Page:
Variety (Jan 1933)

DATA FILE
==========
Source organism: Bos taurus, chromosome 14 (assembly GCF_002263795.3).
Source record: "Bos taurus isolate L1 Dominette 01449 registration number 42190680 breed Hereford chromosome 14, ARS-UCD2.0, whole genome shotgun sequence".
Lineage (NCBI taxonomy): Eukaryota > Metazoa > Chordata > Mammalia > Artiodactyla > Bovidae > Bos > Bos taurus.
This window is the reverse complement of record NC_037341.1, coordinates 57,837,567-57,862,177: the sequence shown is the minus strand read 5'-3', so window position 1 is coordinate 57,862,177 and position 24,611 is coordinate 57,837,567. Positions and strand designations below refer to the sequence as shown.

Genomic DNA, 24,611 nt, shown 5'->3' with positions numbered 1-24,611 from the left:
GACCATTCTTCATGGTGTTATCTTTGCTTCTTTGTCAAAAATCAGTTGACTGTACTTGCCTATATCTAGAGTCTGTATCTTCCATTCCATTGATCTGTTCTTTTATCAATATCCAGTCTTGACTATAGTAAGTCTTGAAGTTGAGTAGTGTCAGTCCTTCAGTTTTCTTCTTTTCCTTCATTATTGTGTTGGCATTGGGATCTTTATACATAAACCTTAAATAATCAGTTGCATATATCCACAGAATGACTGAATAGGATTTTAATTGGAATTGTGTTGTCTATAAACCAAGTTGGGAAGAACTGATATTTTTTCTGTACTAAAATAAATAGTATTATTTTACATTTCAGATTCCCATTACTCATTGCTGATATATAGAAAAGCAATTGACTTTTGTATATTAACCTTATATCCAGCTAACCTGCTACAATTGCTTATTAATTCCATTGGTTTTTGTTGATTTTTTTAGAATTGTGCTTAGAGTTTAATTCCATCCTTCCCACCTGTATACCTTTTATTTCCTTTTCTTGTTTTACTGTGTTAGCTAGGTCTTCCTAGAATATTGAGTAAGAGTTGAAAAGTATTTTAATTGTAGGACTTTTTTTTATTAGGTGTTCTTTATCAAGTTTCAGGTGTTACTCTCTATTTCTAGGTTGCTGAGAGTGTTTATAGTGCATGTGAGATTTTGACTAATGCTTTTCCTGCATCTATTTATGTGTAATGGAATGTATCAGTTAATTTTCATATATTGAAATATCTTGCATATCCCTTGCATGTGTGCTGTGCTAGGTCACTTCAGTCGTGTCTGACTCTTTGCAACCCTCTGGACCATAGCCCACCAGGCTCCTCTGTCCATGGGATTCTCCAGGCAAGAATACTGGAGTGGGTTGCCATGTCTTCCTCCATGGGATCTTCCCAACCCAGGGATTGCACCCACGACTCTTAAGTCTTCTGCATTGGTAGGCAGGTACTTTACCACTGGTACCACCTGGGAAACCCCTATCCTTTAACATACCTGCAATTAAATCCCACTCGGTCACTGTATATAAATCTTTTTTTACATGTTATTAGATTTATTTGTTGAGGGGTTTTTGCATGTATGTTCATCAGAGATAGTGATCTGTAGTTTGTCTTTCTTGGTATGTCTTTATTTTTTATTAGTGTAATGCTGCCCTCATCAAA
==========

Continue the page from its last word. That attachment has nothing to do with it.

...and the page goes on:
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R A D I O VARtETY 91 AD CHIEF FLMS AIR GRAFT Midi Test Case Radbihg of Disks ~ Natio^iial Assoclatlpn ot Broad- <^teFs baa advised station members tbat tbey need have no legal qualms about Jjroaflca^tlngr phonograpb rec- ordsi even if Cbere's a. label oh the platter forbidding 'them to' do So.; '-Meahwhlle-, .Brunswick, .and Golum- bia P^qnograph are. discussing pool- ing their;. leiBftl rtsourpes lor the jjnutppse. rof bringing, a test cas.e . which'-they 'antlcU)ftte,Vlll eventual? ly! be j!arrlod-4b the U. S. Supreme 'Courtr . • Broadcasters' organization con- tends that iaft«r a station has been licensed ' by the Ahieirlcan' • Society that that outlet msiy send out any «Dpyrlghted number, unless re- stricted, . with impunity.-NAB not only questidns the recording com- pknles' claim to a property right in 'the product after It haii been sold across the counter, but accuses the Auslc Publlshei's* .Protective Asso- clieitlon of prompting the recorders to pa^te tho 'Not Licensed for Broadcastlfag* label on the waxings. Communication. addressed., to NAB members declares, that this latter Info had been obtained from RCA '-Victor. ^BC and Vtcfor are sub- sidiaries of ilCA. Don't Expect . Victor - In the event of court action' Brunswick and'Columbia do not ex- .p,ect Victor to dqin .them. It's a problem, say the execs in the for- mer two, companies that they'll have io. battle out themselves. 3runswlclc and Columbia assert that iiiiless their property rights in the recordings, as far as brpadcast- Itag is concerned, is upheld by the courts the complete elimination of their 'American market will merely be a matter of another yea.r or two. Artists with radio reputations, tiiey say, are beginning to refuse to record for phonograph disks, claiming that the continuous broa.d- casting of-tlieir voices by practically every one-lung station in the coun- try tends to d<6preciate their net- work value. Royalties, that they now derive from the sale of the rec- ords, say these- artists, far from make up for the- Jeopardy in which they find themselves us commercial program attractions, according to these disk Arms. Music publishers point out these recording companies have their in- vestments protected by the law, and simple i^ason dictates that similar protection should be accorded the millions invested by the record makers in mechanical facilities, plants and salaries. Lincoln Defamatory Suit Pops Up Again Lincoln, Jan. 23. The old KFAB liability for de- famatory remarks, made by a poli- tician some two years ago, was dragged to light ae;aln in district court with a suit for $100,000 dam- ages being appeased on an ac- luaowledgement of a $600 Judgment by the station. Case, previously tried last April, ended with $1 be- ing charged from the politician at fault and KFAB going untouched. A test case will be made to obtain a ruling from the state supreme eourt. Uproar was all caused by one of Richard Wood's campaign speeches over the station. PBOV. STATION MOVES Providence, Jan. 23. "Within the next month WPRO- "WPAW, Cherry & Webb Broadcast- ing Co., Is moving broadcasting fa- cilities to Conn's Metropolitan the- atre. Work of remodeling one en- tire floor of the building to provide studios and broadcasting space is under way now. At present station has studio In the Loew State building. Conn's Met Is dark awaiting dis- position by real estate group that took over mortgages when Jacob Conn's theatrical bubble burst last taU. KSL's 4-Way 60% Salt Lake City, Jan. 28. Of every ■ dollar coming in for spot ' broadcasting 'KSL, owned and operated: by ;,the Mormon Church,' has been pay- ing .out 60c in commission, piscovery was recently made by the financial agent tor the:' ..Church.Bld^rs folIovfing which Ihstruotions were, given - the'' station's management that charity . begins at' home, and how about it? ■ :6lders' rep found that the' 60% ' commission: wia.s being split four wiayia, contract with the' outlet^s exclusive' station ' representative oitligated it for a 15%' cut on business no matter what source placed it; .another 15% for the adyer-.' tislng agency, another fourth to the indie station rep con- trolling the ° account, and the llnal 16% to World Biroadcast- ing System as the license fee for. the*uSe of a special phono- graph arm device to translate the'iilli and dale system. BESULT OF KICKS BY Head of ANA Declare* Cli- enU Won't Stand for Pad- ded Talent Salaries Much Longer —- Wise to How Coin Is Cut Up^Warns Radio It WUI Be Ultimate Loser A$ Day^e Djalers Haanf Cnltoral Yen Qne class of program that's gone Into a sharp Recline this season Is the bsmkrolled culinary .spiel. On i^^C'and CBS combined thercj airen't one half the advertisers using'the cooking recipe idea that there were a year ago. Case heire, say their agency rep's, is merely one of mer- chandiser reacting to the' femhie listener's change of Interest. Advertisers, aver the agency men, ^ound that the hausfrau hasn't been giving .Wrapt attention to recipe re- cifalsi and that the novelty of scout- ing aroUnd for a pencil and paper when . the 'you-take-three-ciips of flour, etc' started has worn Off ap- preciably. Repetition also has played a major part in the swerve of inter-' est. It became Just a matter of lis- tening to so many versions of pre- paring an apple strudal. After collecting reams of recipes, the daytime dialers came to realize that this pencil pushing necessitated breaking into her housework rou- tine. Only one cooking recipe vendor noT.' holds a spot on Columbia out of New York, while NBC's two net- works are down to five representa- tives from this category. Recent surveys taken among women listeners by two of the major agencies and CBS show a pre- ponderant IncUni-tion for orchestral music of the semi-classical school during the daytime. Vote for jazz In all three cases w^^s negligible. Interpretation here Is that the house- wife wants to feel that she's get- ting something cultural. World Fair's Studio Dedication Feb. 15 Chicago, Jan. 23. A broadcasting studio now being built within the Administration building at the Century of Prog- ress Exposition will be formally dedicated Feb. 16. At that time it Is hoped both NBC and CBS will donate a full hour to broadcast the ceremonies. Galaxy of bigwigs Is expected to participate. Studio will have hook- ups with both networks and will be operated by the Exposition's publicity force for general use throughout the period of the World's Fair. Editor Joins Chicago NBC Chicago, Jan. 23. John Alcock has Joined Uie NCC publicity staff here. He succeds Jim Little. Alcock Is a former Sunc'ay editor of the Chicago 'Tribune.* A 60% CHISEL AdvsrtiMrs are to tha brim with the salary padding and chiaaiino going on in tha talent and of this broadeaating busineaa, and if the evil isn't elaaned up radio .wi|l ba ,tha losar. . Such ia tha warning voiced by Qtuart Paabody^'prasidant of the Asbaciatibh of National Ad- vartiaers, in a speech before that or- :ganization and subseiiuently ampli- fied for 'Variety.' ^ In his talk jsefore the ANA, which dealt with the elimination of waste, in advertising, Pcabody con fined his .comment on radio salaries to the foUpwIng remarks: 'Padded prices ^_n radio talent, money which talent receives, but which is largely 'diverted to go-betweens, must end, AdvOrtisIng cannot continue to sup- , port the parasites who Inflate the cost of radio talent.' During the Interview with » •Va- riety' reporter Peabody, sales man ager of the Borden Co., of New York, stressed the point that he .was merely speaking as president of the ANA and that what he had to say was the accumulation of com- 'plalnts th^t had coine to him from advertisers on the .air. . As pilot of Borden's morning: show.., on NBC, Peabody declared, that he, person- ally, had never encountered the con- dition described, but he thought It was about time that his advertising organization; numbering 200 odd na- tional advertisers, served notice upon those concerned that it was hep to what was going on and that if wasn't going to stand for any more of it. 'This . rampant, promiscuous boosting of salaries with from two to six outside parties cutting in,' said Peabody, 'Is an unhealthy con- dition, and if it Jsn't eliminated the advertiser will start losing faith in those connected with the broadcast- ing business and that won't be do- ing radio any good. The advertiser wants to pay a fair and reasonable price for his program talent, but he wants to feel thait all the money is going to th^ talent and Is not being sliced up six different ways.' Know the Routine The advertiser is fully aware, Peabody averred, of how wlde- spread-^he passing and chiseling has become. How it works right through the artist's personal rep, the pro- gram contacts in the advertising agencies and the various depart- ments in the networkis. Peabody states he has been Inclined to let the matter slide with the hope that somebody else would do something about It. But some advertisers, ac- cording the ANA head, have taken the effort to do a little checking of their own, and have found that as high as 60% of the money shelled out by them for talent has gone to various cut-In sources. Schuettes 2 'Cripples' Bite Back As ASCAP (hrifers Tiines Oif Ai^ In 1st Move Against Raifio Exec Ben Bard Off Air Los Angeles, Jan. 23. Ben Bard Is off KHJ 'Merrymak- ers' after two sessions as master of ceremony. Assignment reverts to Ken Miles, chief announcer at that studio. DBOP COAST FAIR San Francisco, Jan. 23. Public Food Stores failed to re- new on Cecil and Sally, dialog twain they've been backing on KPO for six month.<i. Nightly 6:45 o'clock spot now goes to Irving Kennedy who will tenor during that choice hour. That Agency Urge! Ciirlous sidelight on the aqi- bitlons of wiritera ' iahd pr<i-' ducers. in radio; is that .the ob- . Jec'tiy.e commonly favoredis the^iwork stalt. men look forwat-d to a joji, with some agehcy. Rarely is ' the^ aspiration directed the other way. ^. . Reason for the trend is two- fold, and the. main, one has to do with compensation. Agen- cies maintain a higher level of salaries. Other motive.-is the expectation that the .entry will give them a chance to-learh the advertising business and eventually develop theniselves along other {igency. lines. Marerin of salary between th^ network and agency' staffs is, around 25%. Average weekly payoff for writers, and pro- ducers of the brbadcastihg chains^ in New' 'fork, is $76, while the average, agency level for these two 'cfasses in the ~ radio department com^s ' io »100. Rolfe Sees Musical Serials Next for Air; Now Working On One B. A. Rolfe' believes in the pre- viously discussed trend in radio, toi original musical comedies. ' But Rolfe, who has a, cinematic. back- ground, likens the future aJr ihuslr cals to the milestone In illms.estab- lished by the : ^Perils of Pauline' serials. After that will come the big: show—the 'Birth of a Nation;' of the air. Rolfe, dating back' to his musi- cal tab productions with Jesse Lasky, when both were cornet play- ers and producers of Rolfe & Lasky vaudeville acts, also produced the Houdini and other serials, and was president of Blue Bird Films, later absorbed by Metro. Rolfe made a national rep for hlmsell on Lucky Strike, from which he has been away for a year. He Is now working on a 39-part mu- sical melodramatic serial, 'Tracked Around the World' with libretto by William J. McKenna and score by himself. Its first few chapters are all recorded for broadcasting either as electrical transcriptions or for physical reenactment weekly. Examine Klauber Before Trial in Savino Suit A court battle as to whether Bd Klauber, CBS v.p., is to be ex- amined first, before trial, and Do- mfenico Savlno to furnish a bill of particulars later, or vice versa, has been decided Just that way. Savino Is suing CBS for $28,900 on a . two year contract as general musical director. Composer-maestro col- lected 136,000 from the Columbia network tho first year and okayed a renewal for a year at a cut. Week or so after the second year started, CBS changed its mind and dispensed with 6a^4ho's services. Suing through Abeles & Green, the court has ordered that Klauber, the CBS v.p., be examined before trial. Ten days after the examination, Savlno will furnish a bill of par- ticulars. As its first retaliatory slap at the attacks made, on it by Oswald 'Schuiette, tha Alnerl^n Society hais' ■withdrawn from -peirfprmance .bV'Sr the air two. nuniberi!) that Schuette YiaA distributed'° amoi^^^ radio, sta-. tions. 1[*hese cbmp^sitlQiis' are 'Just Like a Shiirdow' '4^'d,. 'jrHe Laik 3UiI« Is ttiiB -.on'geat ;Whei Tpu're^^^o^ Tour Way i$ack ;H6ihe,'.t)<>th placed iou' the market. by Randolph Mnsle Publishers Lt <nii<;ago. \. s6huette, . as copyright publicist for the National. Association of Broadcasters, had urged stations' and networlts to: glv<E> these |ium-;. bers frequent .plugs. *As part' .ot *^ the protection of brpadcastihg sta- tions against copyright racketeer"- ing,' he wfote in a letter accbm- panying' each copy of the first song.. 'It is important to establish a sap- ply of new' and popular music In Which the (radio) Industry will con- trol; its own public performance rights,' 'AS you will note front the notice printed on the first'page of the ar- ranGre.inent,* the' letter :furtUeir'i«^ -'I have been irrevbcibly aiiithorlxed '^o'gtajit 'licenses to all sts.tl6n^ ttfiQ l| perform this music without payment,, of a fee.' Wfiat Schuette obviously over- . looked.that. though - Randolph Husld Publishers, as suchr is Aot » member of tlip society the .winters, of the sbngs' arie. Pai^ tesponslble for the 'Shadow', ditty iure Benny Davis and Sammy Biept And for .'IL«8t MUe? it's the saoie D&vls and Abner Silver. As members of the society' every'. coniposttlbh ■'■ turneill out by~ these' men had its. j>ertbi^- '' infS rlisKts' exclusively Invested' la - the society ' until !Uie iehnlnilitldtk of th^lr' .ASCAP contrau;ts' lb 'De- . cember,'1986. Qrsnt Wsivep ' Randolph Publishiws Is owned .by Milton Weil, .who also operated the , Miltdn Well Music Co., Whieh is also oh the society's roster. From Weil and tlie writer(f concerned, th« society has obtained a. signatured waiver- permitting it to withdraw imniediately all ether performing rights of the two songs. A letter to this effect has'been addressed to every radio' station tn the country. Schuette had. appi:oached both Columbia and NBC on 'Shadow' and had only obtained a favorable re- sponse from the former chain. CBS notified its artists, orchestra con- ductors and program directors to give special plug attention to this song. Letter and arrangement of the tune was turned over on their arrival at NBC in New York to the network's general counsel, A. L. Ashby. That network exec called the ASCAP to check on Schuette's assertion about having the exclu- sive performing rights to the song, and. learned that the writers were members of the society. Ashby in turn advised the network's program department to lay off broadcasting the composition. BOASBERG-CONITE CO. Al Boasberg and Ed Conne. arc partners in Majestic Radio Studios, inc., formed to plot programs. Conne, until recently, was the program builder for World Broad casting Corp., and Boasberg was his scriptist.. Both left to go into busi ness on their own Standard One-Acters Porl^ew Luxor Series Chicago, Jan. 28. NBC has won Luxor face powder over to a dramatic series via "WMAQ for 13 weeks. Understood agency favored and recommended a musi- cal show with a fashion common-^ tator. Bernardino Flynn, Harvey Hayes, Arthur Jacobson apd Lillian White present 'The Bride,' by Harriet Ford, as first of a group of stand- ard one act plays from the the- atrical archives, Clarence L. Men- ser Is adapting for radio and will also stage the series. Changes Coasts Los Angeles, Jan. 23. Elvia Allman, singing comedienne, at KHJ since 1923, has resigned and gone east. She hopes to hit one of the chains.